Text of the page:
“everyone who is called by my name, whom I created for my glory, whom I formed and made.””

Isaiah teaches us that everyone is created by God and they are created for His glory.

Furthermore, 1 Corinthians 6:20 tells us that we are not our own. We were bought with a price. The price we were bought with was not silver or gold but the blood of Jesus. For that reason, we should follow God’s commands, glorifying Him with our actions.

Finally, 1 Corinthians 10:31 exhorts us to do everything we do to the glory of God. Whether we are eating, drinking, having fun, working, or whatever else we do, we are to do it for God’s glory.

The Biblical Evidence for Enjoying God Forever

Our purpose in life is also to enjoy God forever. I get this from:

Psalms 16:9 & 11 which tells us the Lord is the One who gives us life. As well as He is the one who provides us with joy, with pleasures forevermore.

“Therefore my heart is glad, and my whole being rejoices; my flesh also dwells secure…You make known to me the path of life; in your presence there is fullness of joy; at your right hand are pleasures forevermore.”

Revelation 21:3-4 is another Scripture that tells us we are to enjoy God forever. There we learn the Lord will wipe away every tear from our eyes. Death will be no more, along with no more mourning, crying, or pain. Instead, we will live in a New Heaven and New Earth, enjoying God and His creation forever.

“And I heard a loud voice from the throne saying, “Behold, the dwelling place of God is with man. He will dwell with them, and they will be his people, and God himself will be with them as their God. He will wipe away every tear from their eyes, and death shall be no more, neither shall there be mourning, nor crying, nor pain anymore, for the former things have passed away.”” (Rev. 21:3-4)

What the Evidence is Telling Us

From these Scriptures, we see that our purpose in this life is to glorify God and enjoy Him forever, which means it is not all about us, but it is all about Him. Finding out this life is all about God can be a tough pill to swallow, especially since our natural desire is to glorify and promote ourselves, in order to seek self-worship.

Even though God’s Word goes against our natural desires, it is God’s Word. It never lies. It is always true. If His Word is inerrant, we must trust it, believe it, and submit to it.

How Can We Glorify Him?

With our newly discovered purpose, we need to know how we can glorify God. Let me offer a few ways:

  • By praising Him.
  • By worshipping Him.
  • By living according to His commandments.
  • By calling others to Christ.
  • By enjoying Him and Him alone, being completely content with Him.

Diagnostic Questions & Challenge

Before we end, let me provide a few diagnostic questions for you to consider.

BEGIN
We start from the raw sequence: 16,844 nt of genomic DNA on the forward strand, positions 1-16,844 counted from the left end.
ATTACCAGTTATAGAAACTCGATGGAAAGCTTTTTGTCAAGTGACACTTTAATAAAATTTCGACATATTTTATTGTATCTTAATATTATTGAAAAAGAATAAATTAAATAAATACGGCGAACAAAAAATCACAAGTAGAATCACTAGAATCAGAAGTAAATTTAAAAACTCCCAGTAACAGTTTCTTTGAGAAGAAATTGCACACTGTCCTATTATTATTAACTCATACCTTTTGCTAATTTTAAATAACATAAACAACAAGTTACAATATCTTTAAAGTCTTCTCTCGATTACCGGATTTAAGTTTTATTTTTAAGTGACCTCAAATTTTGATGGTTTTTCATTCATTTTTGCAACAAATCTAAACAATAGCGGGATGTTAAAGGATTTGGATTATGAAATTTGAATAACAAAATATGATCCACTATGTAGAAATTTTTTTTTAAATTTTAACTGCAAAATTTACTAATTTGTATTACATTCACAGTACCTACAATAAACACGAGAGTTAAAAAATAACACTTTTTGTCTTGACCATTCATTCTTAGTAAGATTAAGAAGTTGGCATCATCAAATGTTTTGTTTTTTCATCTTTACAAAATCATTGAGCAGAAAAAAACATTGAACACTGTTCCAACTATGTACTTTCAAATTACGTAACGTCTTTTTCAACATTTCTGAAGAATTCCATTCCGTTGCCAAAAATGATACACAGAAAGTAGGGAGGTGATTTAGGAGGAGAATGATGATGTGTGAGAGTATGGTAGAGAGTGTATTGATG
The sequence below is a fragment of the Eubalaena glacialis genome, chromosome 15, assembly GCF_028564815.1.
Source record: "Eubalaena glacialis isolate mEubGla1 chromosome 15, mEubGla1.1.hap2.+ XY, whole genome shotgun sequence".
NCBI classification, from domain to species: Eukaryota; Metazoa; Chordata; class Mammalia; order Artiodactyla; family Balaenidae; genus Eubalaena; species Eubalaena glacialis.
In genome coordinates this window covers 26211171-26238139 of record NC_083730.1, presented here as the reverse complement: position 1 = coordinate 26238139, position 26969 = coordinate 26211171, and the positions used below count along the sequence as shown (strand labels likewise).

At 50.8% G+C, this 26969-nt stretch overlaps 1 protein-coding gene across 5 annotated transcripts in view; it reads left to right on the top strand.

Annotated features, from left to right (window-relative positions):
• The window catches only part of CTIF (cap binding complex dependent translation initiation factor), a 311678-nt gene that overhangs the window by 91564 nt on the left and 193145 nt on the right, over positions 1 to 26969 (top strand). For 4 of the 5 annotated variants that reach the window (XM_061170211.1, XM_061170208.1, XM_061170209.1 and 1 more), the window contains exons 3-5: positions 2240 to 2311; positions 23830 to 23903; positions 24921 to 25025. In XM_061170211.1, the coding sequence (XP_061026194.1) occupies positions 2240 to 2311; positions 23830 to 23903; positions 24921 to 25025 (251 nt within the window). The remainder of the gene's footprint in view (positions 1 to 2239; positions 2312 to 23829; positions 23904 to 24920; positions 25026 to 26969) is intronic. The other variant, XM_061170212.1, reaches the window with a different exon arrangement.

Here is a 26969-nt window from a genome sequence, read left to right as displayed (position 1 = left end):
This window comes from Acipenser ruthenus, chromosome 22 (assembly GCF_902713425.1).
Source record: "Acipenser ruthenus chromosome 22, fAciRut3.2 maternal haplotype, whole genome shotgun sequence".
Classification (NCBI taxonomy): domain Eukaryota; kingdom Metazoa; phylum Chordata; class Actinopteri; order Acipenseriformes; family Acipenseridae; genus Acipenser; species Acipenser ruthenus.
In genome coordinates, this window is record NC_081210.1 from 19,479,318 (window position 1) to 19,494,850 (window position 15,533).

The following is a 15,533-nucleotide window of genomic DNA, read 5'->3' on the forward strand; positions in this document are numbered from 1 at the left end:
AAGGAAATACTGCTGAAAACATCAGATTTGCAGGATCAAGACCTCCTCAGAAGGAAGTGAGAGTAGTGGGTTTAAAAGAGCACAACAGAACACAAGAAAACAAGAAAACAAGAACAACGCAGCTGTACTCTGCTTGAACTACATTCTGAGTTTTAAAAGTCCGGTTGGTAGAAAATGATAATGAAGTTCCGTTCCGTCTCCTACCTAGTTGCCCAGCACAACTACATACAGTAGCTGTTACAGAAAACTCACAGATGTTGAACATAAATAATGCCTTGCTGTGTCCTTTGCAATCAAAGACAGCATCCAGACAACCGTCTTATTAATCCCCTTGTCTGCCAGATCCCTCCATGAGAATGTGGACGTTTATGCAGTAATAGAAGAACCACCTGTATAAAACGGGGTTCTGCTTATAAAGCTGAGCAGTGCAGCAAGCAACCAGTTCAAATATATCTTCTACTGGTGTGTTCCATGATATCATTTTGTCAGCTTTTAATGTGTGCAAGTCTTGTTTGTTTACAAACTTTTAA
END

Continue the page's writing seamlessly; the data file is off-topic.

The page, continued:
1. Do you seek to glorify God in all that you do?
  2. Do you ask whether your actions are glorifying God before you do them?
  3. Do you search Scripture to see whether or not you are living in accordance with God’s Word?
  4. Do you enjoy God and the things of God?
  5. Do you enjoy reading His Word?
  6. Do you enjoy fellowshipping with His people?
  7. Do you enjoy hearing God’s Word preached?
  8. Do you enjoy singing praises to God?
  9. Do you enjoy telling other about God?

If you enjoy and seek to glorify God, you should be able to answer these questions in the positive.

I am afraid, however, there are many who call themselves Christians who can’t answer these questions positively. In other words, they don’t seek to glorify God, nor do they enjoy Him or His people. I believe this is especially true in the Bible Belt where people are quick to call Jesus their Savior, but fellowshipping with His people, reading His Word, and submitting to His commands are absent.

If we are truly Christians, we will live to glorify God and we will enjoy God and the things of God. With that in mind, let’s glorify God and enjoy Him forever.


Westminister Shorter Catechism Question 1


What is My Purpose in the World?

What is my purpose in the world? That is a question everyone asks at one point or another in their life. You may be asking this question right now. If so, I invite you to read along.

In my last post, I argued that we are not writing our own story. Rather, we are characters in God’s story. As a result, we need to know where we fit into God’s story. In other words, we need to know our purpose in God’s story, which will then tell us our purpose in the world.

Our Purpose is to Image God

Genesis 1:27 tells us that we are created in God’s image. Here is what the author writes,

So God created man in his own image,
in the image of God he created him;
male and female he created them.

This means that everyone has been created in God’s image, and it is everyone’s duty to image God to others.

God’s Rescue Mission

Even though it is our duty, everyone cannot image God, because they are corrupt, defiled, and sinful (Rom. 3:23). But it is God’s plan for mankind to image Him by taking up His mission to reach the nations, so He goes on a rescue mission. He send His Son, Jesus, to die on the cross, in order to redeem mankind. All those who repent and believe that Jesus is the Christ, their Savior, will be reconciled to God (Rom. 3:21-26; Jn. 3:16; 1 Jn. 1:3; 2:23-25; 3:23-24; 4:2, 15; 5:1, 5).

Redemption Leads to Imaging